Eating Disorders are among the deadliest psychiatric illnesses, only second to that of Opioid use disorders (Arcelus, et. al., 2011). 10,200 deaths each year, or one death every 52 minutes, are due to eating disorders (Deloitte, 2020). This is often a direct result of both the medical complications that can come with an eating disorder and the mental strain eating disorders can put on a person. ~26% of people with eating disorders attempt suicide, and cardiovascular complications contribute to ~75% of people who die from eating disorders (Arcelus, et. al., 2011).
If you’re aware you have a problem, it’s probably not an eating disorder
It can take a ton of bravery and vulnerability to admit you’re struggling with an eating disorder. While it is true that people with eating disorders often try to keep their eating disorders and the behaviors they use a secret, it’s often not because they’re in denial. Eating disorders often thrive in secrecy, and can make the person suffering feel as though the eating disorder is the only thing that understands them and the stress they’re dealing with in everyday life. Similarly, just because someone admits that they have an eating disorder does not mean that they no longer need support. Admitting you have a problem is often just the first step!
Assumptions About Physical Appearance
Eating Disorders have a “look”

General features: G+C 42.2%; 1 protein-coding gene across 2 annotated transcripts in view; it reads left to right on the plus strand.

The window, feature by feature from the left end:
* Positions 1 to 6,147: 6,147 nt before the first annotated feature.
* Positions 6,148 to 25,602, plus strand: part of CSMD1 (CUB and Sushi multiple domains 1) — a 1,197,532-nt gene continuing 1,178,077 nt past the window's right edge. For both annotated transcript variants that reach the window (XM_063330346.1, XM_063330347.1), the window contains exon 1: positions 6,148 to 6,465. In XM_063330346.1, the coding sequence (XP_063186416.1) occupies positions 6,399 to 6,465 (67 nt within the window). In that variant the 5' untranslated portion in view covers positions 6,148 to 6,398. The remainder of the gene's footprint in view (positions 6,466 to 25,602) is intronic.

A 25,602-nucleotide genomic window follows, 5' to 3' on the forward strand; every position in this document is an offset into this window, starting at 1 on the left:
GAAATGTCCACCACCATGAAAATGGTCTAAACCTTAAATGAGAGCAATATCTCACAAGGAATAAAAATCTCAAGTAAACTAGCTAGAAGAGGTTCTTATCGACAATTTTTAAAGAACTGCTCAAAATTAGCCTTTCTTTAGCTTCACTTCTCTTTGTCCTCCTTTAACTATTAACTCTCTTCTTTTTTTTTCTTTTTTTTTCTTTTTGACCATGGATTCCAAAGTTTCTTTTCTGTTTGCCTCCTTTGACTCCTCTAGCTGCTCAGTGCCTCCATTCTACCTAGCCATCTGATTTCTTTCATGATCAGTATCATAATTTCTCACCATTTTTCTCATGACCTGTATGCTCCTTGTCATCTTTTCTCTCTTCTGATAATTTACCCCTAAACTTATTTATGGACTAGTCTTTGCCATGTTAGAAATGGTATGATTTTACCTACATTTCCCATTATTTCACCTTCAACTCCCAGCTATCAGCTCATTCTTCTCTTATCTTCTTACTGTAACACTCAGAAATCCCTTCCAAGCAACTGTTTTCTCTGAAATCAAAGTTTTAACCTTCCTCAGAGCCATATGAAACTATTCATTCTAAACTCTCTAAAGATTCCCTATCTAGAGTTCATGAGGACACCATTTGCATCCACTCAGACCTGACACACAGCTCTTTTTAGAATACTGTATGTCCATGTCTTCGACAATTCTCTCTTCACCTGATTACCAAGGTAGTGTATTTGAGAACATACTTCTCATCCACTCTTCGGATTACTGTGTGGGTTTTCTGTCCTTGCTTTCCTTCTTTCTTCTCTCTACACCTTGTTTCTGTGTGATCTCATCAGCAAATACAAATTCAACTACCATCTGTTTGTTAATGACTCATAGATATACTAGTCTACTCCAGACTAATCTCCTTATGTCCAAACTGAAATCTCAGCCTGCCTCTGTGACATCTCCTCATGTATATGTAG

You can’t tell someone has an eating disorder by looking at them because eating disorders don’t have a LOOK! People with eating disorders come in all shapes and sizes. We call this myth size stereotyping, and it is a product of fat phobia and weight stigma! People with eating disorders often engage in a variety of behaviors that may or may not affect their weight and physical appearance. Size stereotyping, unfortunately happens far too often with eating disorders, and it’s a dangerous practice for a ton of reasons! Medical professionals who express weight bias might not recognize the severity of an eating disorder; friends and family members may not recognize problematic eating/exercising behaviors as disordered; insurance companies will often measure recovery, and the coverage they’re willing to give, by weight changes; someone struggling may not believe they have an eating disorder, or that their illness is not severe enough to warrant care!